a nearby abbey - certainly, this place is of considerable antiquity
and the local houses have some very early woodwork both internally
and externally. Note that in this and other mass dials, the original
gnomen would have projected horizontally from the central hole,
and the hour lines are arranged to tell the times of the masses.
At this period, there was no standard clock and the hours of daylight
would have been divided into twelve equal "hours", with the result
that an hour was longer in summer than in winter.
Grundisburgh TM 223511 Grundisbugh (pronounced "Grunsbrr")
lies on the river Finn, which passes through the pleasant village
green. The original church is 14th century but it is the 18th century
brick tower which holds a most interesting dial. It declines significantly
towards the east, so it is best to visit it in the morning. It is
most noticeable for the extra lines and scales on its face, known
as dial furniture to aficionados. The circular scales around the
base of the gnomen can be used to tell the time at places with different
longitudes, although the particular locations are not given. The
curved diagonal lines labelled 8 through to J6 are a puzzle, though.
They are read by the shadow of the small spherical nodus about a
third of the way along the gnomen. Usually, lines like these indicate
the month of the year or the sun's declination, with the lines showing
the winter solstice at the top, the summer solstice at the bottom,
and both the spring and autumn equinoxes in the middle. In this
case there are too many lines, and the equinox line is not straight
as it should be. Altogether an intriguing, if suspicious, dial!
Ipswich TM 171447 It has to be admitted that the armillary
sphere in the garden of Christchurch Mansion in Ipswich's Christchurch
Park is not a particularly fine example. It is rusty and not even
properly aligned with the sun's path. Nevertheless, it does form
a good reason to visit an excellent local museum with much of interest,
and to stroll in a beautiful rolling park. Although armillary spheres
make very striking garden decorations, they are actually rather
poor as timepieces as the shadow of the rings tends to obscure that
of the central polar gnomen on its equinoctial scale. The park is
not far from St.Helen's church, which has a fine circular dial.
Sadly it has lost most of its gnomen and is rather shadowed by trees
which were probably not even planted when it was erected, but it
is still a good, simple example. Elsewhere in Ipswich, St. Nicholas'
church has another fine stone dial, this time with an iron gnomen
which is still just hanging on.
Little Saxham TL 799638 Little Saxham, just outside Bury
St. Edmunds, has a small church with a one of the most curious round
towers in England. The dial on the south facing porch has a broken
gnomen and is of a plain but pleasant design. What most people miss,
however, is that on an east facing buttress there is the gnomen
of a much rarer direct-east dial. It looks like a simple iron strap
sticking out a few inches from the wall, but it is exactly positioned
and dimensioned to give an accurate reading of the early morning
hours before the porch dial would register. Unfortunately, the dial
face itself is now obliterated.
Ringsfield TM 402885 This is an example of well meaning
but ignorant restoration. Ringsfield near Beccles has a well preserved
thatched church. On the old Tudor brick porch is a modern stone
dial which clearly replaces a much earlier one. The lettering is
beautifully done, and the lines look as though they have been correctly
placed. However, the crude metal gnomen is totally mispositioned.
Not only is its tip far too high (it should be in the centre of
the circle), but it has been placed vertically down the noon line
which is only appropriate for a dial facing directly south; the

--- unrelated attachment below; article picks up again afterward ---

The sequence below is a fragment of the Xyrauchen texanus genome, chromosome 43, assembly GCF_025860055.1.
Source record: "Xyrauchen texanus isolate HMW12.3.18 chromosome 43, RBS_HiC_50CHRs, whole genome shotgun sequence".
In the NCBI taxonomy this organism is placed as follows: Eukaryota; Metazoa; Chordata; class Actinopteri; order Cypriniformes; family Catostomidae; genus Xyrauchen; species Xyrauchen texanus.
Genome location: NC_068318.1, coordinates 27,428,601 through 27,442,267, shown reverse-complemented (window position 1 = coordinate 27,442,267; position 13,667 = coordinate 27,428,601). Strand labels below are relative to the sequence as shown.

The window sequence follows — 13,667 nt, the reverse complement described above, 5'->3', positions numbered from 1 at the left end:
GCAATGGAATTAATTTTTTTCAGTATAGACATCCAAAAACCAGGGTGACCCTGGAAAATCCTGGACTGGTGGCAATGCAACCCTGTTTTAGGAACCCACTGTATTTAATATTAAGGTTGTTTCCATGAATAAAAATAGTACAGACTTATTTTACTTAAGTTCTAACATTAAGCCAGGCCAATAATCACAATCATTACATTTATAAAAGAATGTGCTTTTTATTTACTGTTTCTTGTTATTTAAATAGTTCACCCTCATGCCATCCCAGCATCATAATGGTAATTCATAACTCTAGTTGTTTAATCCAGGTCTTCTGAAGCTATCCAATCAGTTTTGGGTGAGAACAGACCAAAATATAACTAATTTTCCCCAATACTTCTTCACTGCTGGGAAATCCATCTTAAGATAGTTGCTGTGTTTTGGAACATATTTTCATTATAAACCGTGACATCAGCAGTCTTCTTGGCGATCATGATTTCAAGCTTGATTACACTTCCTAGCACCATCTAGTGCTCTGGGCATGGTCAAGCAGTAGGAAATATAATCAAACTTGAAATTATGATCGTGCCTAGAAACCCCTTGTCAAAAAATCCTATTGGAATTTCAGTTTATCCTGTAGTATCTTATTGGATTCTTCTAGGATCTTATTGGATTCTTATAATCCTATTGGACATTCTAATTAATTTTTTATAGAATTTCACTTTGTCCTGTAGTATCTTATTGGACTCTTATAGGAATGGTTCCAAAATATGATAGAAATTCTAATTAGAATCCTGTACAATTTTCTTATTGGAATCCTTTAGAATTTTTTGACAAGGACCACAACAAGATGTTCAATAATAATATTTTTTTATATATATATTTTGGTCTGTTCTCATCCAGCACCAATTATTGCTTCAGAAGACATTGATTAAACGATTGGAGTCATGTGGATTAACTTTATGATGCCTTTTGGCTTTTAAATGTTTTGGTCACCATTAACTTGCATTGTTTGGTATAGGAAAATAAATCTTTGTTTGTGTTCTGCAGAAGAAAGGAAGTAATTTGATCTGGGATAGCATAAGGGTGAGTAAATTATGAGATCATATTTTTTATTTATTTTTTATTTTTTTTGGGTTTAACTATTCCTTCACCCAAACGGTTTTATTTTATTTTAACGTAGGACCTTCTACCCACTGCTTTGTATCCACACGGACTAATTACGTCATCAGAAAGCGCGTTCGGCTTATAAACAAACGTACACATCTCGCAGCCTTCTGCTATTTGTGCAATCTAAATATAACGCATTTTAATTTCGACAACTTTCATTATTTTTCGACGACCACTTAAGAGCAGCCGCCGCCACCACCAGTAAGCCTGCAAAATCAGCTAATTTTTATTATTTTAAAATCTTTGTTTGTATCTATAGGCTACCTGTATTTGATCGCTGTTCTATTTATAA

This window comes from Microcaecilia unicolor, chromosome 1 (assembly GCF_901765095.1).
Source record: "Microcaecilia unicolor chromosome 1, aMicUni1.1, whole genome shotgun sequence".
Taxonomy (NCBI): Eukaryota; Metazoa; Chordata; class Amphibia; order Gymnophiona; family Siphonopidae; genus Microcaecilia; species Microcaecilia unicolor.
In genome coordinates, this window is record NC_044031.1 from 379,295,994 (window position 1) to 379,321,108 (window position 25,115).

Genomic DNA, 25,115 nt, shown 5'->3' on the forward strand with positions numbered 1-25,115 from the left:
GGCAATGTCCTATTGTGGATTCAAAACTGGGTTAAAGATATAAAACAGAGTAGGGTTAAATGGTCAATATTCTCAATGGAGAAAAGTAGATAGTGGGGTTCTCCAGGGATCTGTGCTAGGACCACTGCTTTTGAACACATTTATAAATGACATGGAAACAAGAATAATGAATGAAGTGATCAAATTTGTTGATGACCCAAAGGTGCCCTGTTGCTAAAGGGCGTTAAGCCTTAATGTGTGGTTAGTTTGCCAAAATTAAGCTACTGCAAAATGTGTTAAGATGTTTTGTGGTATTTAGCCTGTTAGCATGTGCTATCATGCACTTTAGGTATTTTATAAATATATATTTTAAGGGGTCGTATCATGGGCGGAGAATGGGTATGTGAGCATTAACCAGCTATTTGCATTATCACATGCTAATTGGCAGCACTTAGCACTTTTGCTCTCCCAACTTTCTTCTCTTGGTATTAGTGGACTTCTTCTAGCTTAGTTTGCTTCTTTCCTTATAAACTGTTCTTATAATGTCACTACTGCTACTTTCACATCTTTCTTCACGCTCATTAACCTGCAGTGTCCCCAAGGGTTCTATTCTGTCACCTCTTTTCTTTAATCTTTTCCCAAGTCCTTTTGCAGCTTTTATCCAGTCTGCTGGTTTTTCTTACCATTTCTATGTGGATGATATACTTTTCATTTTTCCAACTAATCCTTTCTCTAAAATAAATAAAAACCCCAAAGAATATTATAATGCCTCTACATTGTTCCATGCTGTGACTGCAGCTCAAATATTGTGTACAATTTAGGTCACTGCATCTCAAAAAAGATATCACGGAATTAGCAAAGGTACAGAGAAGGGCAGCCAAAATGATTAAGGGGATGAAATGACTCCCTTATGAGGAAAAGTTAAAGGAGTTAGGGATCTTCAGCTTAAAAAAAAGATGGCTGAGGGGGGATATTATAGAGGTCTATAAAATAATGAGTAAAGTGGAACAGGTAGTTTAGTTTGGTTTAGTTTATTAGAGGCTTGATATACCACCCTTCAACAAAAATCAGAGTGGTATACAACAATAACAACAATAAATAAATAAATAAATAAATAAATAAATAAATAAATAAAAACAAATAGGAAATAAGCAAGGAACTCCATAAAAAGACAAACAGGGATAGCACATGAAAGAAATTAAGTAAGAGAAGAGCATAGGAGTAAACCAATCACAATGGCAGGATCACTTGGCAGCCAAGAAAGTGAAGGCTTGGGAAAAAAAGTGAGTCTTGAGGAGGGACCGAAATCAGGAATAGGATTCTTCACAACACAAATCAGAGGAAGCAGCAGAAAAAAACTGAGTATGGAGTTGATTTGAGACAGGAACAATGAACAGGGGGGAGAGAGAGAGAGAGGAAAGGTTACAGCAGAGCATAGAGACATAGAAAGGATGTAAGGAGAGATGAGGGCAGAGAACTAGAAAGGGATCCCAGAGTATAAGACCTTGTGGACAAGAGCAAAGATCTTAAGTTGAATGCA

slightly asymmetric hour lines show that this dial is twisted slightly
to the west. One wonders that no-one noticed that it is hopelessly
inaccurate, and probably just confirms the general misconception
the sundials can never tell the proper time.
Thwaite TM 114682 Hidden away just off the A140, Thwaite
is a pleasant little Suffolk village. Underneath the oak vaulted
roof of the church is this ancient stone sundial which has suffered
at the hands its restorers. The replacement gnomen sticks out like
bird's perch from quite the wrong place (and wrong angle), whilst
its correct location just above has been filled with cement. The
extra circular makings above the 6 am to 6 pm line can never have
caught the sun, and must be related to the original design and layout
of the dial.
Quidenham TM 029876 It is really cheating to include this
dial, as Quidenham is just over the border into Norfolk. However,
it is such a little gem with its figures of bishops and quaint hooded
men that it is worth stretching a point. The coat of arms seen on
this cast dial is repeated as a large woodcarving inside the church,
where it is described as the "Royal coat of arms of the Stuarts".
Witnesham TM 180509 The embattled tower on Witnesham church,
just north of Ipswich, neatly demonstrates three ages of timekeeping.
Just to the left of the door is a medieval mass dial, carefully
left exposed when the tower was later rendered. Next there is the
18th century sundial, set at an angle to the buttress to allow it
to face directly south. Finally, the octagonal clock with a single
hand, alas no longer working, covers an old window. Prior to the
war, it was reported that "from time immemorial bees have hived
behind the sundial" and, in the summer of 1996 their descendants
could still be seen flying in a steady stream into the gap at the
top of the dial. On this occasion, there was no sign of the honey
which sometimes overflows the combs into the tower.
Woodbridge TM 276491
Elmshurst Park in Woodbridge is not far from the Deben estuary,
the famous working Tide Mill, and all the yacht building and repairing
activity around the harbour. The town, with its crowded old streets
and buildings, is one of the most pleasant in Suffolk in which
to walk. The park was presented to the town by Lord Woodbridge,
and amongst the flowers of the park is this excellent modern equatorial
dial made from stainless steel in 1988 by the local maker R S
Simon. Most sundials have only one moving part (the sun!) but
this one can be rotated bodily about its axis by the observer.
A date scale cleverly built into the stem thus allows the dial
to correct for the Equation of Time, so that the shadow may be
read directly in either British Summer Time or Greenwich Mean
Time. A plate at the base of the dial gives its latitude and also
Worlingworth TM 233687 The dial on St. Mary's Church Worlingworth
is set high over the porch, which is a pity as it is rather small
and well worth studying. It is in excellent condition, especially
as it is dated 1663, and has a curious combination of both Arabic
and Roman numerals. The terse Latin motto, much favoured at that
time, warns us the "The night cometh".